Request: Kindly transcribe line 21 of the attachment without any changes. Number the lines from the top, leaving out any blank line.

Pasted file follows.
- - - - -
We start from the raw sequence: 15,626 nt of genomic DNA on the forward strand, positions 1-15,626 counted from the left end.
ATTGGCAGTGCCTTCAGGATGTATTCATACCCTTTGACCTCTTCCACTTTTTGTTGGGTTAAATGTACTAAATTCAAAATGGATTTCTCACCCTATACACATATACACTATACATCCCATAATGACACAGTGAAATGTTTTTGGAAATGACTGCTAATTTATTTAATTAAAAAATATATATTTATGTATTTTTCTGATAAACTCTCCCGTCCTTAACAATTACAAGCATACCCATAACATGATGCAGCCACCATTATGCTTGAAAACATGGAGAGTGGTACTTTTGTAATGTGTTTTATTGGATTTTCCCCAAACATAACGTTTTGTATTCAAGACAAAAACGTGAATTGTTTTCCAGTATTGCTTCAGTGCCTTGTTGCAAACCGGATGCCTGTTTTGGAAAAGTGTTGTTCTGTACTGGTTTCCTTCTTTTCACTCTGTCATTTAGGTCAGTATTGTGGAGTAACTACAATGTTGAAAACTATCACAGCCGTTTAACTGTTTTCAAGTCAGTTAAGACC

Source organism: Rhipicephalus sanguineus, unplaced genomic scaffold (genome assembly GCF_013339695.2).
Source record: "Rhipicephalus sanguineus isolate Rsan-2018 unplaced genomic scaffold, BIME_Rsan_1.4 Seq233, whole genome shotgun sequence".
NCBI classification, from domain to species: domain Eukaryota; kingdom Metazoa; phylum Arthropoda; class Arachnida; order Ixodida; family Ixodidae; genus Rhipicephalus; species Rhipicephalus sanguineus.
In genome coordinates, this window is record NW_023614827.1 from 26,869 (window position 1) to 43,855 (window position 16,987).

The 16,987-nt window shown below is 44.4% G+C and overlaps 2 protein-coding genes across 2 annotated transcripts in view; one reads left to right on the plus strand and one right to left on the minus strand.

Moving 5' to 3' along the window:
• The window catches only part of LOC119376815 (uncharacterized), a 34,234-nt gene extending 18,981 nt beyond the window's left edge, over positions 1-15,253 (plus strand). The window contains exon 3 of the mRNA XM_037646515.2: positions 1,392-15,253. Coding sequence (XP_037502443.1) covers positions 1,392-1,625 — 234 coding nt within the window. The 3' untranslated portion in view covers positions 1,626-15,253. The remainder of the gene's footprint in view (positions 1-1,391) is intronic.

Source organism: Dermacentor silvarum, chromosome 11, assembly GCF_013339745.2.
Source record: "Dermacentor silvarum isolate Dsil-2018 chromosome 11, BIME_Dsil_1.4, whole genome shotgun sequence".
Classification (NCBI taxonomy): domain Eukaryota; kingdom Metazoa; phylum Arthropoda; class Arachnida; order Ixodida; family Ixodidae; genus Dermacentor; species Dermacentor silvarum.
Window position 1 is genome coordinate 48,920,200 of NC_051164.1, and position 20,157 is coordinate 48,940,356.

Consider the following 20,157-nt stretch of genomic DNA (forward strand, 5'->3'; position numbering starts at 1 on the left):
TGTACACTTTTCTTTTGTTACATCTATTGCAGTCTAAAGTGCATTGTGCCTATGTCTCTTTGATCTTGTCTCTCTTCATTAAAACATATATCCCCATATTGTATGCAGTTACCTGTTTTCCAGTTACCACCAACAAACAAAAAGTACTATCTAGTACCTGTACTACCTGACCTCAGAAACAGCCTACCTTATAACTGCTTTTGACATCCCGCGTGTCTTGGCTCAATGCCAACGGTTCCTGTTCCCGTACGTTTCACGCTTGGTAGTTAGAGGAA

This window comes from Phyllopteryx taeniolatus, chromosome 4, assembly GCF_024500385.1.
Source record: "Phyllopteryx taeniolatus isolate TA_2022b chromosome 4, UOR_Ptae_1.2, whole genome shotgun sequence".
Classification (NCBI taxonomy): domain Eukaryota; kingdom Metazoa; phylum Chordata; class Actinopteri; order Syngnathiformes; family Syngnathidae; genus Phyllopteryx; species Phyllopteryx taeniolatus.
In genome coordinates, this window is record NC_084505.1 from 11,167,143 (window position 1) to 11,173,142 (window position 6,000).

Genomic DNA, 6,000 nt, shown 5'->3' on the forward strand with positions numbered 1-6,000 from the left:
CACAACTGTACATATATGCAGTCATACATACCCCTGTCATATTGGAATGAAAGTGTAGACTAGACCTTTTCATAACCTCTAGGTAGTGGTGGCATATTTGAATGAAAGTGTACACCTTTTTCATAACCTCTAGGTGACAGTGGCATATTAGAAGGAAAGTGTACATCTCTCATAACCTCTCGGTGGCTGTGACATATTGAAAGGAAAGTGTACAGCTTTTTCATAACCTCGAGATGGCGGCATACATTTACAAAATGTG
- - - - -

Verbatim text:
CACAACTGTACATATATGCAGTCATACATACCCCTGTCATATTGGAATGAAAGTGTAGACTAGACCTTTTCATAACCTCTAGGTAGTGGTGGCATATTTGAATGAAAGTGTACACCTTTTTCATAACCTCTAGGTGACAGTGGCATATTAGAAGGAAAGTGTACATCTCTCATAACCTCTCGGTGGCTGTGACATATTGAAAGGAAAGTGTACAGCTTTTTCATAACCTCGAGATGGCGGCATACATTTACAAAATGTG